How the pandemic is still ruining our plans

·3 min read

Two years ago, it was easy to know what your office, your commute, your neighborhood or your kid’s school would look like in coming months. Not any more.

What's happening: First the pandemic upended our plans, and now its aftermath is breaking our predictions.

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Why it matters: The new ways of living, working and playing that this era ushers in will put millions of jobs and trillions of dollars in play.

  • "We’ve all been living with uncertainty that we’ve not had in a generation," says Luis Bettencourt, an expert on urban innovation at the University of Chicago. "What comes next is really interesting because we’ll all reevaluating our lives."

The structure of cities is changing, as telework allows people to move around. "A city is the balance between where people live and where people work," says Bettencourt. "This balance is now all up for grabs."

  • Superstar cities like New York, Los Angeles, San Francisco and Chicago are losing people to smaller places like Charlotte, Portland and Reno.

  • The cities themselves are changing, too. Outdoor dining and entertainment — popularized by pandemic-era social distancing — has been a hit and is pushing cities to rethink how streets and parks look.

Our jobs and workplaces are changing. Companies are deciding what the future looks like, and for most, it'll be a mix of staying home and going into the office. But no one knows what that actually means.

  • Record numbers of Americans are leaving their jobs. Many of them are doing so because the pandemic gave them time to reflect on their careers, and they decided to switch fields. Many others are quitting because their organizations won't allow remote work and they want to stick with teleworking after the pandemic.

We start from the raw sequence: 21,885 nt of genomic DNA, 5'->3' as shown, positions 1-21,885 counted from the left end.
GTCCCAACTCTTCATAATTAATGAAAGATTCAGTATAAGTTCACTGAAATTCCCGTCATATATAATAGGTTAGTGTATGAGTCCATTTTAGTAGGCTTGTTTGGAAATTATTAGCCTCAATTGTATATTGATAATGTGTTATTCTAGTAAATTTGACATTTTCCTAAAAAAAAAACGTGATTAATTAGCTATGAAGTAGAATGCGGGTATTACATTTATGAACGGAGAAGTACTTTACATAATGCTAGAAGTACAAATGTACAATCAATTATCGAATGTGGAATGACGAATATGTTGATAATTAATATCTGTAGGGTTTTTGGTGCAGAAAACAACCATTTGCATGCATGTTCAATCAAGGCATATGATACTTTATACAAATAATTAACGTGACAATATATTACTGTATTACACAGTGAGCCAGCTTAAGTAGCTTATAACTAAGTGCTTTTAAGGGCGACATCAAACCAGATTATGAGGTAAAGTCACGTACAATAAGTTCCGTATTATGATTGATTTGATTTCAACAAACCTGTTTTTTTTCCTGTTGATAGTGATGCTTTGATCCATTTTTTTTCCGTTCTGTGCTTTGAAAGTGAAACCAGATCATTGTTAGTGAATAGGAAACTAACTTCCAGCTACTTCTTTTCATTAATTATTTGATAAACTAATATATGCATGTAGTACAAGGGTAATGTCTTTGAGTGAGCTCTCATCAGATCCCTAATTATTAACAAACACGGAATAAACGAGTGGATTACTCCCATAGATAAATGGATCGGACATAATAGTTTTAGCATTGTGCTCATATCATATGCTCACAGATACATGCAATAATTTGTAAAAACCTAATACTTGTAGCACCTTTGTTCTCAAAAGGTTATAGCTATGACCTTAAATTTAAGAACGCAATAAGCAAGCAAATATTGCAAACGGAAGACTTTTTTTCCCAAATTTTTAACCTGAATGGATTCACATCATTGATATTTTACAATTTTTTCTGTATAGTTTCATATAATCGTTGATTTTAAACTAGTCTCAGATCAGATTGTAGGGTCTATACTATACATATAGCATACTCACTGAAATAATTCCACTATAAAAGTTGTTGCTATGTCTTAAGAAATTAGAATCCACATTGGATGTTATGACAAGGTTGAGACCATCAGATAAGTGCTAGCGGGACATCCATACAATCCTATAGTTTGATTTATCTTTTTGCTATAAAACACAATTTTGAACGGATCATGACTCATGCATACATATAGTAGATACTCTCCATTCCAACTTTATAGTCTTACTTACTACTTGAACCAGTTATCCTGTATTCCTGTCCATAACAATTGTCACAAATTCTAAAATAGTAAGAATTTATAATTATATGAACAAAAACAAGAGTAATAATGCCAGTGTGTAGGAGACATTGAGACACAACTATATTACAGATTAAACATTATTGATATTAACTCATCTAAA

• "Employees have gained a little power now that they didn’t have before," says Anthony Klotz, an associate professor of management at Texas A&M University. "That's a big shift."

The way we learn is changing. The pandemic's disruption of education will take years to recover from, but some of the new technology forced upon teachers and students could push learning forward.

  • Many schools and startups are coming up with new ideas — like changing lesson structures or doing away with letter grades — to shake up the old ways in education.

  • Tech could also allow educators to personalize lessons for individual students.

The way we get around is changing, as the pandemic upended our transportation habits.

  • Car sales have spiked as more people moved to the suburbs or bought a vehicle to have a safer way to get places during the worst months of the pandemic.

  • Transit agencies are hurting as lots of travel and commuting stopped for more than a year.

  • At the same time, labor shortages have made ride-hailing services like Uber and Lyft more expensive and less accessible. People who’ve relied on those will have to look to other modes of getting around.

What we do for fun is changing, as doing cool stuff from your house becomes a permanent part of play.

  • Just like hybrid offices or schools, hybrid entertainment — like virtual concerts with big budgets — is becoming more popular.

  • "Lots of people have a habit like, 'I go out to dinner every Friday night,'" says University of Michigan economist Betsey Stevenson. "Those habits got smashed. Now, do you go back to having dinner out every Friday night or do you keep the replacement plan that you came up with at home?"

The art of predicting what's next is itself falling apart.

"It’s a hard time for forecasting," Stevenson says. "What we normally do with forecasting is just assume preferences are going to be stable. But we just had the biggest shock to preferences we’ve ever seen."

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